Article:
DCA blog by George Liu. This post is about the open-access scientific article: George Liu, Sukanya Krishnamurthy & Pieter van Wesemael (2018) Conceptualizing cycling experience in urban design research: a systematic literature review, Applied Mobilities, DOI: 10.1080/23800127.2018.1494347
The conversation about cycling infrastructure design tends to drift towards discussions about numeric indicators and concrete design. How wide should a bike path be? What is the peak capacity of this intersection? Asphalt or brick paving? These discussions tend to describe what is required to achieve some specified goal to resolve an issue caused by the existing transport system. Commonly cited reasons for increasing cycling include encouraging a healthy lifestyle, to fight congestion, to reduce air pollution, among other issues.
There are basically two ways to encourage cycling. 1) To make alternatives unattractive, or 2) to make cycling more attractive. We have devised all sorts of ways to discourage driving, such as by reducing parking, increasing cost of fuel, or reducing road capacity. How do we make cycling more attractive? We know the basics. Slow motorized vehicle traffic, build separated cycling infrastructure, ensure direct routes, make sure people feel safe.
Our implicit assumption is that these measures improve people’s cycling experience, thereby making cycling more attractive. But what is cycling experience, exactly? How do we measure these experiences? What is the relationship between cycling experience and infrastructural and environmental elements? We want to enrich the correlation literature (see Ma, Dill, & Mohr, 2014; Paige Willis, Manaugh, & El-Geneidy, 2013) by examining the relationship between experience and environment at the individual level, expanding on the work done by (Stefánsdóttir, 2014).
The first question is methodological: how do we measure cycling experience as a subjective phenomenon? I explored qualitative methods borrowing heavily from urban design literature and propose that we add these methods to our toolbox of existing quantitative methodologies for conducting cycling research. What most interests me the most is the section on visual methods. I am curious to explore the potential of combining interviews with ride-alongs and to see cycling experiences unfold before in real-time, where participants’ experiences are described on the move. These experiences can be mapped onto specific sections of routes and environments together with environmental typologies. With the help of post-ride interviews, differences between how environments are perceived real-time can be compared with how salient points along a route are remembered after the fact.
The second question relates to conceptualization: how do we describe and organize experiences in a meaningful way? I’ll quote directly from our paper here: “For the social experience, some factors appear to be presence of people on streets, society’s acceptance of cycling and the socio-economic characteristics of cyclists. Cycling is connected to experiences of social marginalization and neighbourhood quality whilst counting the presence of people on the street can be a proxy to measure how much people enjoy public space. For the sensory experience, some perspectives are equipmentality, weather, legibility and perceived safety. Flow and perceived safety frame an individual’s perception of the environment whilst interacting with more tangible perceptions such as noise, smells and weather. For the spatial experience, different scales of the city from architectural landmarks to streetscape design merge to produce the legibility of space as experienced through movement” (Liu et al., 2018).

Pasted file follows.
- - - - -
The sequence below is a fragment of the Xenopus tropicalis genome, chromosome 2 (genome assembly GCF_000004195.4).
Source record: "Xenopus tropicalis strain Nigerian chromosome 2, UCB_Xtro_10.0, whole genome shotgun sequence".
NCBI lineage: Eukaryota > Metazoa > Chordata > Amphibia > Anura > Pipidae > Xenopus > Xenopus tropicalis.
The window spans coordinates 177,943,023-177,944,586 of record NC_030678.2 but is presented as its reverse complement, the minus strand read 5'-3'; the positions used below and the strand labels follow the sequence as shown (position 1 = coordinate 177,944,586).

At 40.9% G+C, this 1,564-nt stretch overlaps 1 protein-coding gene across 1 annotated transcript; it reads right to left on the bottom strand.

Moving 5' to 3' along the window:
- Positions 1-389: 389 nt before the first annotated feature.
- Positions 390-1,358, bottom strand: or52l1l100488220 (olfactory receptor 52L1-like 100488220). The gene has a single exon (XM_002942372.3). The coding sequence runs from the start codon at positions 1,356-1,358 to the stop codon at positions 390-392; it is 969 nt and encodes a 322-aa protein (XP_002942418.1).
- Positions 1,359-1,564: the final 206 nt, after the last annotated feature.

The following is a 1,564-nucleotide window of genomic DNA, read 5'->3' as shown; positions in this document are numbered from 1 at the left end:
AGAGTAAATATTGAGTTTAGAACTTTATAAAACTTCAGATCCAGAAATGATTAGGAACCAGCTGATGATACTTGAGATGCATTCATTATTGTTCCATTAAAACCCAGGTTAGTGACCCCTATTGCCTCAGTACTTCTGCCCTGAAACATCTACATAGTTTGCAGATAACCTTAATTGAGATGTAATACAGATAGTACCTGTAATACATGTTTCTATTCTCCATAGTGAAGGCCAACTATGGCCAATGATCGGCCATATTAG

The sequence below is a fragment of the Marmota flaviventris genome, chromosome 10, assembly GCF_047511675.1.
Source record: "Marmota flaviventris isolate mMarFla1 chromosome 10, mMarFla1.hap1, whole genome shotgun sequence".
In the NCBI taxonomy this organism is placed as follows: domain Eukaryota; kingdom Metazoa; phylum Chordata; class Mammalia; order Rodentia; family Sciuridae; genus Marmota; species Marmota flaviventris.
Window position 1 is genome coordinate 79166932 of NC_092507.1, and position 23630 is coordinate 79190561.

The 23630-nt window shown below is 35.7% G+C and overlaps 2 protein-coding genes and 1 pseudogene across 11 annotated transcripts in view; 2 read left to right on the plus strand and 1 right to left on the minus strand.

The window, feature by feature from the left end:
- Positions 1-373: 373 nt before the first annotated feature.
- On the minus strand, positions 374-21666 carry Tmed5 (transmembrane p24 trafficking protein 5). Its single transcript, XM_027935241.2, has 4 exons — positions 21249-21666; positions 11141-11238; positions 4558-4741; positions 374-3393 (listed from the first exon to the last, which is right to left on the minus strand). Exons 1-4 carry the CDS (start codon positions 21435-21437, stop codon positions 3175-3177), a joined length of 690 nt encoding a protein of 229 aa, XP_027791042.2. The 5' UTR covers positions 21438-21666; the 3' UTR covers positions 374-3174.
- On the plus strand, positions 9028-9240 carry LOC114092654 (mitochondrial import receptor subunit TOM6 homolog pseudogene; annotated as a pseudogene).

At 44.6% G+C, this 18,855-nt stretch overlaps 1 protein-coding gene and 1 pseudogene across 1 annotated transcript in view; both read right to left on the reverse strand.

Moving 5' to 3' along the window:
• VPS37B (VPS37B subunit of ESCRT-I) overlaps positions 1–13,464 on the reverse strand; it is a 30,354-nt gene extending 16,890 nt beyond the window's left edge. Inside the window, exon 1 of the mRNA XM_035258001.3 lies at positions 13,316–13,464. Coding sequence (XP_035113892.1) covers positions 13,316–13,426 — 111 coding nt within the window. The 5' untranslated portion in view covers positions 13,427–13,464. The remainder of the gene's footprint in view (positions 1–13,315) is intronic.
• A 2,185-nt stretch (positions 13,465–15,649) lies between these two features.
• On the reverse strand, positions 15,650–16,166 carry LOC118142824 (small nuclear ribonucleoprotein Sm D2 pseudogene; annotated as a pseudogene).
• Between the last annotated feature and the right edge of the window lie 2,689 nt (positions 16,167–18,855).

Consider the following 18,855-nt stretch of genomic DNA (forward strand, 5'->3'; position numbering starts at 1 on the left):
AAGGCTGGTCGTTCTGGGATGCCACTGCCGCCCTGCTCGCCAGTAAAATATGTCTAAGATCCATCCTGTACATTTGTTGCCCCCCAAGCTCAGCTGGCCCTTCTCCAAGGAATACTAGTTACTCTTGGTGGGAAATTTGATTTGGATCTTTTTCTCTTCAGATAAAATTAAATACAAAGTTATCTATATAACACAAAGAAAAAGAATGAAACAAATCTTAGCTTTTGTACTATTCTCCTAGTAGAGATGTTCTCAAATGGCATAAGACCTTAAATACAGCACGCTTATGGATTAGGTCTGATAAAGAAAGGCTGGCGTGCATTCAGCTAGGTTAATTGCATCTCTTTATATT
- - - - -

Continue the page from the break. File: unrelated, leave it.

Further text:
What to investigate next? Methodologically, it will be very interesting to explore the use of virtual reality and 360-degree video to simulate and manipulate realistic cycling environments in a controlled laboratory environment. As technology improves, the video and audio will gain increasing fidelity and realism. For emulating rough roads, a rumble video game controller? For weather, a table fan and spray bottle? In terms of conceptualization, subjective experience of time is a key component missing from this paper. One route may feel shorter than another even though people can know, objectively, that the reverse is true. A curious oddity indeed. I’ll keep you updated on future projects!
REFERENCES Liu, G., Krishnamurthy, S., & van Wesemael, P. (2018). Conceptualizing cycling experience in urban design research: a systematic literature review. Applied Mobilities, 00(00), 1–17. https://doi.org/10.1080/23800127.2018.1494347 Ma, L., Dill, J., & Mohr, C. (2014). The objective versus the perceived environment: what matters for bicycling [PAYWALLED]? Transportation, 41(6), 1135–1152. https://doi.org/10.1007/s11116-014-9520-y Paige Willis, D., Manaugh, K., & El-Geneidy, A. (2013). Uniquely satisfied: Exploring cyclist satisfaction. Transportation Research Part F: Traffic Psychology and Behaviour, 18, 136–147. https://doi.org/10.1016/j.trf.2012.12.004 Stefánsdóttir, H. (2014). Urban routes and commuting bicyclists’ aesthetic experiences. FORMakademisk, 7(2), 21. Retrieved from http://dx.doi.org/10.7577/formakademisk.777